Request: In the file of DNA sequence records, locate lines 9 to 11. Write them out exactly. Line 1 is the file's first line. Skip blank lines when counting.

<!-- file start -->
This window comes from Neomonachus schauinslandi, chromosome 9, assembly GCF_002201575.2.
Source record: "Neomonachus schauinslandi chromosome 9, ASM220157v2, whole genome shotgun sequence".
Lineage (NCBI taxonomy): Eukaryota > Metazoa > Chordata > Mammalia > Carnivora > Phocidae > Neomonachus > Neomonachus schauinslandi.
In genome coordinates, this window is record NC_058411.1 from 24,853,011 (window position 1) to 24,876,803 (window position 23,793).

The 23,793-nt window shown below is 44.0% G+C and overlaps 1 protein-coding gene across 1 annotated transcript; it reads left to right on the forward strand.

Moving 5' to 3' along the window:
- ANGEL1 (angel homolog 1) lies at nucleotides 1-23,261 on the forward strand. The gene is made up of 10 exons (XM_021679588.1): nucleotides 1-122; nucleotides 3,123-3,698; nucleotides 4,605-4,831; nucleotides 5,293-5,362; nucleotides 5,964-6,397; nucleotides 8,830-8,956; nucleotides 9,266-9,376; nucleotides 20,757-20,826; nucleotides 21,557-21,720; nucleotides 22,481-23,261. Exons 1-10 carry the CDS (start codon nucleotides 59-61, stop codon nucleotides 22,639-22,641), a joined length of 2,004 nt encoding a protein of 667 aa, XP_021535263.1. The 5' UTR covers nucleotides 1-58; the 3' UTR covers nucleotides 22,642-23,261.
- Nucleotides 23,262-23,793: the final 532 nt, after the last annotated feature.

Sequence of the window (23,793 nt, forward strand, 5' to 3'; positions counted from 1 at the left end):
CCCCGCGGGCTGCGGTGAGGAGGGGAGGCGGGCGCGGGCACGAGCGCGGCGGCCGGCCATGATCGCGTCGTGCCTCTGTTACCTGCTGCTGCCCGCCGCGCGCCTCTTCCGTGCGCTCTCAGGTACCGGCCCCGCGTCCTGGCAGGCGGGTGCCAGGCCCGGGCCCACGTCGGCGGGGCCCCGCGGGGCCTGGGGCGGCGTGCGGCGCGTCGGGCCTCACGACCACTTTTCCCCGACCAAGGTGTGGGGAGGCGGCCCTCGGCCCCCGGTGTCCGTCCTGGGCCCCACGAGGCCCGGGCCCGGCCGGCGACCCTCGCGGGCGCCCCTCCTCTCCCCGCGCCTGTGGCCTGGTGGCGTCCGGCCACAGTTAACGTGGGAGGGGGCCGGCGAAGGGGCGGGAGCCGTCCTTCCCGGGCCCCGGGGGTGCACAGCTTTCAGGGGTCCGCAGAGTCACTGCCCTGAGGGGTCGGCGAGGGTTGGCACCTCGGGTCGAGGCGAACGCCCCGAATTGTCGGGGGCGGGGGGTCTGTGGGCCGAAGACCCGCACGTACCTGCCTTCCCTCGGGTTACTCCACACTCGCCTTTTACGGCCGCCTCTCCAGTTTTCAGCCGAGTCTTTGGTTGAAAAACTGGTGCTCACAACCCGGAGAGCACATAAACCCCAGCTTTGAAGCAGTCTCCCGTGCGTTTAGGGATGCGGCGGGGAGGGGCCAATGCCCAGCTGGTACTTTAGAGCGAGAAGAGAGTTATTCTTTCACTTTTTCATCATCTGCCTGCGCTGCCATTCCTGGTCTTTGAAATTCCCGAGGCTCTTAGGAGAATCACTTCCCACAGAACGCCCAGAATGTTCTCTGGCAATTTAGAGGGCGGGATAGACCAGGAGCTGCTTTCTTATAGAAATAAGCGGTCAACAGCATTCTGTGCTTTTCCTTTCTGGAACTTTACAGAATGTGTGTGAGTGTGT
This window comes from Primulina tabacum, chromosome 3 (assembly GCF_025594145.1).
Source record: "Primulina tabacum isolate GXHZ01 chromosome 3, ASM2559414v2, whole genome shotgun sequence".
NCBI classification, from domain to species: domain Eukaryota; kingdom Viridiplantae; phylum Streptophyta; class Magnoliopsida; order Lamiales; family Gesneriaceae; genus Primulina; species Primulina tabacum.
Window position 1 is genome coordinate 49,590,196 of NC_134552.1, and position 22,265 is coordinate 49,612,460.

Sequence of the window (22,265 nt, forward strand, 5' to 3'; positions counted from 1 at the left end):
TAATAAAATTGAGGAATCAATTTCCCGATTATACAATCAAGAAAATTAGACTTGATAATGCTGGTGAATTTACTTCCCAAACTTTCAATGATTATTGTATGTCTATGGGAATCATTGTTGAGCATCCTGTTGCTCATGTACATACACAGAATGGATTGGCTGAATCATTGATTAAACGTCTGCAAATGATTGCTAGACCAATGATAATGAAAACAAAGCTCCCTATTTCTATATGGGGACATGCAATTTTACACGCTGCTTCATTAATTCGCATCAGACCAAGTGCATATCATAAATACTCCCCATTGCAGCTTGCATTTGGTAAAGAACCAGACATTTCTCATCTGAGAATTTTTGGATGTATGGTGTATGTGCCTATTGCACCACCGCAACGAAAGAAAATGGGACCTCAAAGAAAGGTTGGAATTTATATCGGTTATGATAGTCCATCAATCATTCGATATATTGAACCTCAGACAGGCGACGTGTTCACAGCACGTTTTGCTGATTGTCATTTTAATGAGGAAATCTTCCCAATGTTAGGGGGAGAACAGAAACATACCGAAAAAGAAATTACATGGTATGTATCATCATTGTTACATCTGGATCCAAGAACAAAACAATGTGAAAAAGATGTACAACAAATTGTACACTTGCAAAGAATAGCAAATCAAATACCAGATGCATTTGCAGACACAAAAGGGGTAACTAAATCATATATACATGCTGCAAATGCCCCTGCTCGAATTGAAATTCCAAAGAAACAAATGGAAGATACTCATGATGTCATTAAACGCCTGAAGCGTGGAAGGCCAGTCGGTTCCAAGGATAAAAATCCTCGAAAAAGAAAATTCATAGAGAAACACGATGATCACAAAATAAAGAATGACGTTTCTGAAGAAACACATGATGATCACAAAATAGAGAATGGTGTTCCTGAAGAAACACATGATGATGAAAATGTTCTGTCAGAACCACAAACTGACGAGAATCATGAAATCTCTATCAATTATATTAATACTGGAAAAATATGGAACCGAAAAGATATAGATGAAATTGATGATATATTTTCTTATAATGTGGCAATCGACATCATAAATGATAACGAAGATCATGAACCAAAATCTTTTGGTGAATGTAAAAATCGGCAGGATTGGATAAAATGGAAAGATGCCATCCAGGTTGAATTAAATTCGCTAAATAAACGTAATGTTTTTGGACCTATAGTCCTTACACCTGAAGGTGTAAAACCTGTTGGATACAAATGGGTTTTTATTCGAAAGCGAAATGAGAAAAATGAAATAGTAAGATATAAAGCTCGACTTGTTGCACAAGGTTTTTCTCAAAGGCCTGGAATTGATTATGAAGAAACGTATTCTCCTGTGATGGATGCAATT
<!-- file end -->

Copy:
Sequence of the window (23,793 nt, forward strand, 5' to 3'; positions counted from 1 at the left end):
CCCCGCGGGCTGCGGTGAGGAGGGGAGGCGGGCGCGGGCACGAGCGCGGCGGCCGGCCATGATCGCGTCGTGCCTCTGTTACCTGCTGCTGCCCGCCGCGCGCCTCTTCCGTGCGCTCTCAGGTACCGGCCCCGCGTCCTGGCAGGCGGGTGCCAGGCCCGGGCCCACGTCGGCGGGGCCCCGCGGGGCCTGGGGCGGCGTGCGGCGCGTCGGGCCTCACGACCACTTTTCCCCGACCAAGGTGTGGGGAGGCGGCCCTCGGCCCCCGGTGTCCGTCCTGGGCCCCACGAGGCCCGGGCCCGGCCGGCGACCCTCGCGGGCGCCCCTCCTCTCCCCGCGCCTGTGGCCTGGTGGCGTCCGGCCACAGTTAACGTGGGAGGGGGCCGGCGAAGGGGCGGGAGCCGTCCTTCCCGGGCCCCGGGGGTGCACAGCTTTCAGGGGTCCGCAGAGTCACTGCCCTGAGGGGTCGGCGAGGGTTGGCACCTCGGGTCGAGGCGAACGCCCCGAATTGTCGGGGGCGGGGGGTCTGTGGGCCGAAGACCCGCACGTACCTGCCTTCCCTCGGGTTACTCCACACTCGCCTTTTACGGCCGCCTCTCCAGTTTTCAGCCGAGTCTTTGGTTGAAAAACTGGTGCTCACAACCCGGAGAGCACATAAACCCCAGCTTTGAAGCAGTCTCCCGTGCGTTTAGGGATGCGGCGGGGAGGGGCCAATGCCCAGCTGGTACTTTAGAGCGAGAAGAGAGTTATTCTTTCACTTTTTCATCATCTGCCTGCGCTGCCATTCCTGGTCTTTGAAATTCCCGAGGCTCTTAGGAGAATCACTTCCCACAGAACGCCCAGAATGTTCTCTGGCAATTTAGAGGGCGGGATAGACCAGGAGCTGCTTTCTTATAGAAATAAGCGGTCAACAGCATTCTGTGCTTTTCCTTTCTGGAACTTTACAGAATGTGTGTGAGTGTGT
This window comes from Primulina tabacum, chromosome 3 (assembly GCF_025594145.1).